CHURCHILL, CANADA – October 28, 2022 – Polar Bear Week is almost here, taking place October 30 – November 5, 2022. Polar Bears International (PBI), the only nonprofit organization dedicated solely to wild polar bears and Arctic sea ice, hosts this event to celebrate the Arctic, educate people around the world about polar bears and their melting ecosystem, and inspire people to get involved in sustaining their future.
“We love sharing the Arctic with everyone during Polar Bear Week, talking with people around the world about polar bears and this unique ecosystem,” says Alysa McCall, Polar Bears International Staff Scientist and Director of Conservation Outreach, adding, “Even from afar we can protect polar bears, and in turn the greater Arctic and Earth, by supporting community carbon-reduction projects and voting with the climate in mind. Every vote, at every level of government, matters as we encourage leaders to reduce emissions, creating a better world for polar bears and all of us.”
Polar Bear Week was created by Polar Bears International to coincide with the annual gathering of polar bears near Churchill, Canada, who wait for Hudson Bay’s sea ice to freeze so they can return to the ice to hunt seals. The bears are on the front lines of climate change, as the greatest threat to polar bears is sea ice loss due to human-caused climate warming.
Polar Bear Week is just ahead of the COP27 United Nations Climate Change Conference in Sharm El Sheik, Egypt, where global leaders will discuss reducing global emissions and other efforts to slow climate change. Polar Bears International will host a series of experts through its Tundra Connections live chat series from Churchill and from COP27 in Egypt. This chat series provides education and inspires people to get involved at every political level and election, and to make their voices heard.
Dr. Flavio Lehner, chief climate scientist at Polar Bears International and assistant professor in Earth and Atmospheric Science at Cornell University, comments on the importance of collective, systemic change: “During the pandemic, the whole world shut down and people stopped driving, flying, and made other changes in behavior. Yet total emissions dropped by only about 5%, showing how much emissions are baked into the systems that keep everything running: agriculture, factories, heating and cooling, and transportation. Individual action is not pointless, and collectively can help bring about shifts in social norms, but we need a systematic change towards producing energy and goods in carbon-neutral ways to reach our goal of stabilizing the climate.”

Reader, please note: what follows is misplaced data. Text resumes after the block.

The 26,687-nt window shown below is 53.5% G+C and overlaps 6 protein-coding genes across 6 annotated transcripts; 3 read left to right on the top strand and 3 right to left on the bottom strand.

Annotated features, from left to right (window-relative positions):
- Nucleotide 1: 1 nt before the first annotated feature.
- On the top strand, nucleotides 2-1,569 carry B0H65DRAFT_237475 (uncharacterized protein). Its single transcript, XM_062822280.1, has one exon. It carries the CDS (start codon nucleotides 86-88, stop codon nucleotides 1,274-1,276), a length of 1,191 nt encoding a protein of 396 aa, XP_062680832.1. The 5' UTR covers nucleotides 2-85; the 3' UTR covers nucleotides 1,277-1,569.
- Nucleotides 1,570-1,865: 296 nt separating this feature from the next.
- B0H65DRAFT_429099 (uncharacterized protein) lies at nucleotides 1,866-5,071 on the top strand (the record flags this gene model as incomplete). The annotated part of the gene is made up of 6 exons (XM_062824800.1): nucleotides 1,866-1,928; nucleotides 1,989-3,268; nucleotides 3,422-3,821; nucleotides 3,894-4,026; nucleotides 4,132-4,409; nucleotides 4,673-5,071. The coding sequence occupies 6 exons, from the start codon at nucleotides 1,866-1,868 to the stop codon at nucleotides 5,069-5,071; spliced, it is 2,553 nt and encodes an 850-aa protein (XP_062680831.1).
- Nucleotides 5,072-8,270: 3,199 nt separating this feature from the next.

While climate change is the greatest overarching threat to polar bears, Polar Bears International is working to protect the world’s existing polar bears. Due to disappearing sea ice, polar bears are forced to stay on land longer. They are therefore fasting for longer – and looking for food in substances like human waste, leading to more human and polar bear interaction. During this year’s annual Polar Bear Week, Polar Bears International is focusing on coexistence solutions for polar bears and people. The nonprofit asks people to support its “Detect and Protect” initiatives, which include developing “Bear-dar” Artificial Intelligence radar systems to alert towns of approaching bears, a technology currently being tested in Churchill, Canada. Polar Bears International also supported the town of Churchill in establishing the world’s first polar bear-safe community, with a goal of minimizing negative encounters between people and polar bears so both can thrive, and continues to work with the town bear-safe measures.
Polar Bear Week is focused on protecting polar bears and people, with Polar Bears International developing coexistence technology and conducting field research projects this fall:
“Protect and Detect Polar Bears” bear-dar development: Polar Bears International continues to test and train the “SpotterRF” artificial intelligence radar system to detect bears and alert the community, along with other “Detect and Protect” ground-based radar systems to assess their potential in alerting authorities day or night if polar bears approach the town. If successful, these systems could help communities reduce human-polar bear conflict.